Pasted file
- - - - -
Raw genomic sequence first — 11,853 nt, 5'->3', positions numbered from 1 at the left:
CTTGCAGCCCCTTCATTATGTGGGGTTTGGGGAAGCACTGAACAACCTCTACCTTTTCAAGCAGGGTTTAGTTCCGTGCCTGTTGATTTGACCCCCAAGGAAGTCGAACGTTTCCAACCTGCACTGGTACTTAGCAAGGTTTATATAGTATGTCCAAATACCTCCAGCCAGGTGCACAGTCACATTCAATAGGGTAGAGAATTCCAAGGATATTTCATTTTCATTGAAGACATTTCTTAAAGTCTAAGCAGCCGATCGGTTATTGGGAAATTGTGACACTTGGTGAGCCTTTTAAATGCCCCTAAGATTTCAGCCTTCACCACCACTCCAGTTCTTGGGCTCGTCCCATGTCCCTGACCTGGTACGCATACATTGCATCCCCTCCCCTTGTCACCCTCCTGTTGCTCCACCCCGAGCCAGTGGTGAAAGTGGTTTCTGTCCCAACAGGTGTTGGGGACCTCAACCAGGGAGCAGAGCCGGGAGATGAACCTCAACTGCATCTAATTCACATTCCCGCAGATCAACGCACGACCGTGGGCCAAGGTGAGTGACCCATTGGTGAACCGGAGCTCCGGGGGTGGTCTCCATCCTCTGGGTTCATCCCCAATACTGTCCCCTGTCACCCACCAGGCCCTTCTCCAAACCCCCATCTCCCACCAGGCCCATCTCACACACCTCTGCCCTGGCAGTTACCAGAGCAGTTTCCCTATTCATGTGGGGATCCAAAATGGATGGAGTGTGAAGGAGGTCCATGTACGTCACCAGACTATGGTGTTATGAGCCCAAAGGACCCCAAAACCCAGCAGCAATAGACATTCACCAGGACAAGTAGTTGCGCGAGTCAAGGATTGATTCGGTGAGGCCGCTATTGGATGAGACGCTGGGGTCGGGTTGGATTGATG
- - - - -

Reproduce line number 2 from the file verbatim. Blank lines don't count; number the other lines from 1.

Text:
CTTGCAGCCCCTTCATTATGTGGGGTTTGGGGAAGCACTGAACAACCTCTACCTTTTCAAGCAGGGTTTAGTTCCGTGCCTGTTGATTTGACCCCCAAGGAAGTCGAACGTTTCCAACCTGCACTGGTACTTAGCAAGGTTTATATAGTATGTCCAAATACCTCCAGCCAGGTGCACAGTCACATTCAATAGGGTAGAGAATTCCAAGGATATTTCATTTTCATTGAAGACATTTCTTAAAGTCTAAGCAGCCGATCGGTTATTGGGAAATTGTGACACTTGGTGAGCCTTTTAAATGCCCCTAAGATTTCAGCCTTCACCACCACTCCAGTTCTTGGGCTCGTCCCATGTCCCTGACCTGGTACGCATACATTGCATCCCCTCCCCTTGTCACCCTCCTGTTGCTCCACCCCGAGCCAGTGGTGAAAGTGGTTTCTGTCCCAACAGGTGTTGGGGACCTCAACCAGGGAGCAGAGCCGGGAGATGAACCTCAACTGCATCTAATTCACATTCCCGCAGATCAACGCACGACCGTGGGCCAAGGTGAGTGACCCATTGGTGAACCGGAGCTCCGGGGGTGGTCTCCATCCTCTGGGTTCATCCCCAATACTGTCCCCTGTCACCCACCAGGCCCTTCTCCAAACCCCCATCTCCCACCAGGCCCATCTCACACACCTCTGCCCTGGCAGTTACCAGAGCAGTTTCCCTATTCATGTGGGGATCCAAAATGGATGGAGTGTGAAGGAGGTCCATGTACGTCACCAGACTATGGTGTTATGAGCCCAAAGGACCCCAAAACCCAGCAGCAATAGACATTCACCAGGACAAGTAGTTGCGCGAGTCAAGGATTGATTCGGTGAGGCCGCTATTGGATGAGACGCTGGGGTCGGGTTGGATTGATG